Play to your strength

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After a couple of weeks of going full bore, I find myself with a fairly quiet weekend before me. I for one am not going to complain about this fact.

I can’t complain about the busy-ness life has had of late. It’s been feeling good that I have a drive again. Between covering events around town for the paper, doing poster drop off runs for a friend, and my usual Edmonton trips, life has been full.

Emotionally I have been feeling more confident, and even the soul-sucking fatigue that I usually have when I get overly busy has not been as bad as usual. I’ve been tired, but it’s been the type of tired that backing off the gas for a couple of days and relaxing should help.

Easing off for a couple of days is not a failure. It’s a fact of life especially for those of us who deal with mental health issues. I have come to terms that my mind is wired a little differently than the normal one, and as capable as I am at many things my endurance is such that I need to slow down a little more often to recollect myself, recharge, and move on.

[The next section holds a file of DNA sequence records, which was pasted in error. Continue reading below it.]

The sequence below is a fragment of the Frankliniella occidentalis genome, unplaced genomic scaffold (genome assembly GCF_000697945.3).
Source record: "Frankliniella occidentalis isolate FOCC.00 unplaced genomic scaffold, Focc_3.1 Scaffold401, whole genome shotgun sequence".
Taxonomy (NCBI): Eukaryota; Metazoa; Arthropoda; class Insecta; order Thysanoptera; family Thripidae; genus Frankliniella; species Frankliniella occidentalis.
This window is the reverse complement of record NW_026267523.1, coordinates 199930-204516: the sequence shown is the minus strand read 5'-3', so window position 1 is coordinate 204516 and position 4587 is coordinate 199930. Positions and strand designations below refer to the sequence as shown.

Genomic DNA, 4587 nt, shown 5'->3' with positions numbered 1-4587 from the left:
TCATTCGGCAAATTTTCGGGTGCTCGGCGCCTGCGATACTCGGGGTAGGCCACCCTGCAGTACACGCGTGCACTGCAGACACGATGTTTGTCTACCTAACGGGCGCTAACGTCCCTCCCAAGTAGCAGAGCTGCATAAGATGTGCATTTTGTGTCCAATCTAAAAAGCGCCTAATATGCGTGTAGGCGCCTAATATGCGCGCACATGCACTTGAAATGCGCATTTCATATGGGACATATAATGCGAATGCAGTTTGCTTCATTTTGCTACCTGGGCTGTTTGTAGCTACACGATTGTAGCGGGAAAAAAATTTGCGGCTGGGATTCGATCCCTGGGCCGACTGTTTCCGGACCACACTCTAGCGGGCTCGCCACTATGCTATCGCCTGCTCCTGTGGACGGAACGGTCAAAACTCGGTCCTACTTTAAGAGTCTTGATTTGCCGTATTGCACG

To that end I have learned something else about myself. I AM CAPABLE. I am not my illness. Yes, it kicks my ass every so often, sometimes requiring hospitalization for severe suicidal ideation and self harm. But it does not define who I am.

I have been dealing with these issues since my late teens, and even still I managed to have a somewhat successful career in EMS, until PTSD took it’s toll on me. I have worked, albeit briefly, a couple times in the last 5 years, and it was never a good fit. I don’t know that with my issues I will ever be able to work a traditional nine-to-five type of job. That’s okay, because that’s not where my strengths are.

A piece of advice that was given to our local school’s graduating class last night at the prom ceremony was right on point. “Play to your strengths.” Use your abilities to your advantage.

In recent months, I have been learning that, and believing it. This blog opened my mind to the world of writing, and that is something that I forgot about as soon as I left high school. Since rediscovering it, my world has grown immensely. I help organize a local area writer’s group once a month. I work on this blog. I am a regular freelance contributor to my local paper. I am living the advice “play to your strengths.”

The journey through mental health recovery can be long and arduous. It can ebb and flow like the tides. It can be tamed, and dealt with in a way where the negative effects are minimized, and the positive multiplied. Do the work. Fight like hell for a life worth living. And if you take nothing else away from this, “Play to your strengths.”


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